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Heart of Harker: What It Means To Be Conservative

In+this+repeating+guest+column%2C+we+encourage+all+student+writers+from+around+the+community+to+share+their+memorable+experiences+while+at+the+Upper+School.
In this repeating guest column, we encourage all student writers from around the community to share their memorable experiences while at the Upper School.

In this repeating guest column, we encourage all student writers from around the community to share their memorable experiences while at the Upper School.

In this repeating guest column, we encourage all student writers from around the community to share their memorable experiences while at the Upper School.

by Raymond Banke, Guest Writer

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Imagine a tightrope, high above the ground. On one end, a donkey is biting the rope, occasionally yanking it an inch back. Across from the donkey rests an elephant, its trunk wrapped furiously around the line between death and safety. Treading this narrow rope is a creature unknown to many: the porcupine.

To espouse conservative ideologies at Harker is one of the trickier social tasks at our school.  Conservatism is too often associated with only its most well known facet: Republicanism, the political belief system that is supposedly filled with racists, bigots and other so-called “deplorables.”  

Classmates who harbor good intentions and believe in freedom of speech seem to eschew them both when they hear the word “conservative,” immediately imagining someone who hates gays, is staunchly Christian and probably wants to “Make America Great Again.”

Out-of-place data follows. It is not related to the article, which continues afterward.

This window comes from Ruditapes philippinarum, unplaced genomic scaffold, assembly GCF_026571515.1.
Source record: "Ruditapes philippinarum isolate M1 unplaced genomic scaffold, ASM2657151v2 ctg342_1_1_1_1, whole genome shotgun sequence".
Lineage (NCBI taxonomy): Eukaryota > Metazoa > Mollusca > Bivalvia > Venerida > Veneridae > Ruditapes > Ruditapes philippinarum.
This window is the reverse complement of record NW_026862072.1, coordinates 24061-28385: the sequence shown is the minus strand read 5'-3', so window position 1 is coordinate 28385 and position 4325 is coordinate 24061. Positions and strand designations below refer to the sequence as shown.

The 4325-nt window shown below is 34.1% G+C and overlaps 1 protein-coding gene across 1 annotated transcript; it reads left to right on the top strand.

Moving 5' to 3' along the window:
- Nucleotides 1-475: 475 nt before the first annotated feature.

There is a large degree of inflexibility that I encounter as a conservative at Harker as to what beliefs I can and cannot have due to the fear of falsely being seen as a bigot. As a result, whenever someone asks me about my political ideology, I just say libertarian, as the nametag holds a less negative stigma, and the group’s values align relatively closely to my own political views.

For example, I hold numerous doubts about the effectiveness of institutionalized medicine, mainly because of its inefficiency, high price tag due to monopolization, and detrimental effects on healthcare personalization. These complaints are also shared by many libertarians, who dislike government involvement in our health system.

However, I also believe that a public healthcare system could work if it was simplified, used tax dollars more efficiently, or even was mostly privatized through a consumer-driven network, a method the Swiss government has been using to great success to this day. These latter thoughts are why I don’t entirely identify with the libertarian community.

Furthermore, the result of associating with the libertarians is that people think I don’t care for the disadvantaged and am crazily obsessed with Ayn Rand. Yes, I may have written about 2.5 English essays in the lens of objectivist theory, but do you really think I want to remove Social Security?

We happen to live in a liberal oasis at Harker, and I accept and embrace that environment that I chose for high school. However, to harbor a truly diverse student body, we should not discourage those who believe in right-wing politics. Instead, we should foster those conversations with conservatives in order to better understand where their views are coming from.

The gun control discussion held earlier in March that invited speakers to express conservative viewpoints was a good example of how we can at least begin this conversation on campus. This sort of informal discourse not only helps to strengthen your own political beliefs but also creates an environment for more sincere dialogue between our school’s right and left.

For now, though, I continue to carefully walk the political tightrope.

Raymond Banke is a junior at The Harker School. When he isn’t procrastinating debate prep or his English essays, Raymond enjoys creating art and reading Humans of Harker.

This piece was originally published in the pages of the Winged Post on March 29, 2018.

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Heart of Harker: What It Means To Be Conservative